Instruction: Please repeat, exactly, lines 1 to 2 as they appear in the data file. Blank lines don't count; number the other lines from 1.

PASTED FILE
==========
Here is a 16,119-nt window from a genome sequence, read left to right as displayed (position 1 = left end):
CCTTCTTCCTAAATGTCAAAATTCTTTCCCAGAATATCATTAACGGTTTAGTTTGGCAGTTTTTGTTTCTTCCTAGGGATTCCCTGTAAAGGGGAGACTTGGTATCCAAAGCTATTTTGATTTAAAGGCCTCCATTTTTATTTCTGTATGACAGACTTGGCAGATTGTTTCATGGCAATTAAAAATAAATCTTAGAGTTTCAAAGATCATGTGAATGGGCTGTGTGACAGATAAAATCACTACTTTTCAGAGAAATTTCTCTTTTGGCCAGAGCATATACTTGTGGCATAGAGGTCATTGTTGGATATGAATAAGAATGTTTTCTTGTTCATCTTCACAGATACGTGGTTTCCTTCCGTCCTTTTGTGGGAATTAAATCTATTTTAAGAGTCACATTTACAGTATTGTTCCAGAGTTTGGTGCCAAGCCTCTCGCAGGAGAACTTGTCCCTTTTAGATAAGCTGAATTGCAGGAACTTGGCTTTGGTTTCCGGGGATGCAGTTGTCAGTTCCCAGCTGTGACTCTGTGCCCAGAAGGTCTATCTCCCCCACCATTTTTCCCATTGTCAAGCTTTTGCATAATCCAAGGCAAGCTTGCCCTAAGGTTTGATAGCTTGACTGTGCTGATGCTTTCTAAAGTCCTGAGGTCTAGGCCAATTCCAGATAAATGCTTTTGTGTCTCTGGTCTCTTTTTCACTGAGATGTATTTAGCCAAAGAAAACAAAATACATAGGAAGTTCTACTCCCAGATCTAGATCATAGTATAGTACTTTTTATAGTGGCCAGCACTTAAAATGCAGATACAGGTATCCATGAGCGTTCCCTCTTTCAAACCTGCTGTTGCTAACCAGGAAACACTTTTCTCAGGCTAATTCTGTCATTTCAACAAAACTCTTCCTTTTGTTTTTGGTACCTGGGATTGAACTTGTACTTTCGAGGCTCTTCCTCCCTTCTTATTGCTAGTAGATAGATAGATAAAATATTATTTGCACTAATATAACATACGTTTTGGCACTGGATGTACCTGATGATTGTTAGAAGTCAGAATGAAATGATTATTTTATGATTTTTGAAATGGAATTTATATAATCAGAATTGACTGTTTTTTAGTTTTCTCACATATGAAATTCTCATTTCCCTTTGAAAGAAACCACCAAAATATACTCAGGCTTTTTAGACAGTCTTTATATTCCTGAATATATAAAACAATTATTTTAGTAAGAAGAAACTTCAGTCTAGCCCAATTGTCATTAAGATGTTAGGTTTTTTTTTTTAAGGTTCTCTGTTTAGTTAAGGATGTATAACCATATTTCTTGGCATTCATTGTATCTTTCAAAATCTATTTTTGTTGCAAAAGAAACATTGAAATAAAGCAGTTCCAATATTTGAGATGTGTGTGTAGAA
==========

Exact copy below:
Here is a 16,119-nt window from a genome sequence, read left to right as displayed (position 1 = left end):
CCTTCTTCCTAAATGTCAAAATTCTTTCCCAGAATATCATTAACGGTTTAGTTTGGCAGTTTTTGTTTCTTCCTAGGGATTCCCTGTAAAGGGGAGACTTGGTATCCAAAGCTATTTTGATTTAAAGGCCTCCATTTTTATTTCTGTATGACAGACTTGGCAGATTGTTTCATGGCAATTAAAAATAAATCTTAGAGTTTCAAAGATCATGTGAATGGGCTGTGTGACAGATAAAATCACTACTTTTCAGAGAAATTTCTCTTTTGGCCAGAGCATATACTTGTGGCATAGAGGTCATTGTTGGATATGAATAAGAATGTTTTCTTGTTCATCTTCACAGATACGTGGTTTCCTTCCGTCCTTTTGTGGGAATTAAATCTATTTTAAGAGTCACATTTACAGTATTGTTCCAGAGTTTGGTGCCAAGCCTCTCGCAGGAGAACTTGTCCCTTTTAGATAAGCTGAATTGCAGGAACTTGGCTTTGGTTTCCGGGGATGCAGTTGTCAGTTCCCAGCTGTGACTCTGTGCCCAGAAGGTCTATCTCCCCCACCATTTTTCCCATTGTCAAGCTTTTGCATAATCCAAGGCAAGCTTGCCCTAAGGTTTGATAGCTTGACTGTGCTGATGCTTTCTAAAGTCCTGAGGTCTAGGCCAATTCCAGATAAATGCTTTTGTGTCTCTGGTCTCTTTTTCACTGAGATGTATTTAGCCAAAGAAAACAAAATACATAGGAAGTTCTACTCCCAGATCTAGATCATAGTATAGTACTTTTTATAGTGGCCAGCACTTAAAATGCAGATACAGGTATCCATGAGCGTTCCCTCTTTCAAACCTGCTGTTGCTAACCAGGAAACACTTTTCTCAGGCTAATTCTGTCATTTCAACAAAACTCTTCCTTTTGTTTTTGGTACCTGGGATTGAACTTGTACTTTCGAGGCTCTTCCTCCCTTCTTATTGCTAGTAGATAGATAGATAAAATATTATTTGCACTAATATAACATACGTTTTGGCACTGGATGTACCTGATGATTGTTAGAAGTCAGAATGAAATGATTATTTTATGATTTTTGAAATGGAATTTATATAATCAGAATTGACTGTTTTTTAGTTTTCTCACATATGAAATTCTCATTTCCCTTTGAAAGAAACCACCAAAATATACTCAGGCTTTTTAGACAGTCTTTATATTCCTGAATATATAAAACAATTATTTTAGTAAGAAGAAACTTCAGTCTAGCCCAATTGTCATTAAGATGTTAGGTTTTTTTTTTTAAGGTTCTCTGTTTAGTTAAGGATGTATAACCATATTTCTTGGCATTCATTGTATCTTTCAAAATCTATTTTTGTTGCAAAAGAAACATTGAAATAAAGCAGTTCCAATATTTGAGATGTGTGTGTAGAA